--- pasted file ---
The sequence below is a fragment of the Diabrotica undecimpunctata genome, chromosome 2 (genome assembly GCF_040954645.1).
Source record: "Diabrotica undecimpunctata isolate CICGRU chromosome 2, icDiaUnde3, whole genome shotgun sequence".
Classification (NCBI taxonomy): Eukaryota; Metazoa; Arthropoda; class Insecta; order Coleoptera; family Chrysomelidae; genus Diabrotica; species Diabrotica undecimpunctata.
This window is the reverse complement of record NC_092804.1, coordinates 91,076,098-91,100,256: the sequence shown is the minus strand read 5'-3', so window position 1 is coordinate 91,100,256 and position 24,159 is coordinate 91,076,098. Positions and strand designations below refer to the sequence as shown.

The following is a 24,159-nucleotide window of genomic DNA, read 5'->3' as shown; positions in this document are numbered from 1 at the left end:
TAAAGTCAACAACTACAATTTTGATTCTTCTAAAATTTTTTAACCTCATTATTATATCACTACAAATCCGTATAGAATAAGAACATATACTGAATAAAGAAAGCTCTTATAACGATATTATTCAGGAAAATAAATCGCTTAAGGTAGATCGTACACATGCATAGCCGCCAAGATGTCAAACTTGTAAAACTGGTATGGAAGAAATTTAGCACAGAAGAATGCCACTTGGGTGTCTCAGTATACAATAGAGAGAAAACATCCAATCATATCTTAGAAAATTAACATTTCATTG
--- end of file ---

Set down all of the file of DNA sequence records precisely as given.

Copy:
The sequence below is a fragment of the Diabrotica undecimpunctata genome, chromosome 2 (genome assembly GCF_040954645.1).
Source record: "Diabrotica undecimpunctata isolate CICGRU chromosome 2, icDiaUnde3, whole genome shotgun sequence".
Classification (NCBI taxonomy): Eukaryota; Metazoa; Arthropoda; class Insecta; order Coleoptera; family Chrysomelidae; genus Diabrotica; species Diabrotica undecimpunctata.
This window is the reverse complement of record NC_092804.1, coordinates 91,076,098-91,100,256: the sequence shown is the minus strand read 5'-3', so window position 1 is coordinate 91,100,256 and position 24,159 is coordinate 91,076,098. Positions and strand designations below refer to the sequence as shown.

The following is a 24,159-nucleotide window of genomic DNA, read 5'->3' as shown; positions in this document are numbered from 1 at the left end:
TAAAGTCAACAACTACAATTTTGATTCTTCTAAAATTTTTTAACCTCATTATTATATCACTACAAATCCGTATAGAATAAGAACATATACTGAATAAAGAAAGCTCTTATAACGATATTATTCAGGAAAATAAATCGCTTAAGGTAGATCGTACACATGCATAGCCGCCAAGATGTCAAACTTGTAAAACTGGTATGGAAGAAATTTAGCACAGAAGAATGCCACTTGGGTGTCTCAGTATACAATAGAGAGAAAACATCCAATCATATCTTAGAAAATTAACATTTCATTG